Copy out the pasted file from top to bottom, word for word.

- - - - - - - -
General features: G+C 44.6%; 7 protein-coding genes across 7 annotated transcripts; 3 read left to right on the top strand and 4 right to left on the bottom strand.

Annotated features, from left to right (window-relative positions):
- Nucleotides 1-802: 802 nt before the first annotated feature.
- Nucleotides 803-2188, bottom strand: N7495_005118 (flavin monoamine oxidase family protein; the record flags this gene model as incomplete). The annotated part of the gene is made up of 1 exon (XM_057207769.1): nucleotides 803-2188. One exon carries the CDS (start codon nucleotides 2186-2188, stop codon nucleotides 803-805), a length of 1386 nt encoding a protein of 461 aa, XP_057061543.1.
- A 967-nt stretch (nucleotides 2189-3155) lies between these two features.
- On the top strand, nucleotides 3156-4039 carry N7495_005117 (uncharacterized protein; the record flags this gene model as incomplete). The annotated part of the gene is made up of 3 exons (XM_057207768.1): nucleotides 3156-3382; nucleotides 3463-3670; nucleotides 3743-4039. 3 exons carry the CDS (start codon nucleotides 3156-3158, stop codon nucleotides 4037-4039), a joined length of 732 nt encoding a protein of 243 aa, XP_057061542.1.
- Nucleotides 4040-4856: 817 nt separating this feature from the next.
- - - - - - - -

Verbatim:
General features: G+C 44.6%; 7 protein-coding genes across 7 annotated transcripts; 3 read left to right on the top strand and 4 right to left on the bottom strand.

Annotated features, from left to right (window-relative positions):
- Nucleotides 1-802: 802 nt before the first annotated feature.
- Nucleotides 803-2188, bottom strand: N7495_005118 (flavin monoamine oxidase family protein; the record flags this gene model as incomplete). The annotated part of the gene is made up of 1 exon (XM_057207769.1): nucleotides 803-2188. One exon carries the CDS (start codon nucleotides 2186-2188, stop codon nucleotides 803-805), a length of 1386 nt encoding a protein of 461 aa, XP_057061543.1.
- A 967-nt stretch (nucleotides 2189-3155) lies between these two features.
- On the top strand, nucleotides 3156-4039 carry N7495_005117 (uncharacterized protein; the record flags this gene model as incomplete). The annotated part of the gene is made up of 3 exons (XM_057207768.1): nucleotides 3156-3382; nucleotides 3463-3670; nucleotides 3743-4039. 3 exons carry the CDS (start codon nucleotides 3156-3158, stop codon nucleotides 4037-4039), a joined length of 732 nt encoding a protein of 243 aa, XP_057061542.1.
- Nucleotides 4040-4856: 817 nt separating this feature from the next.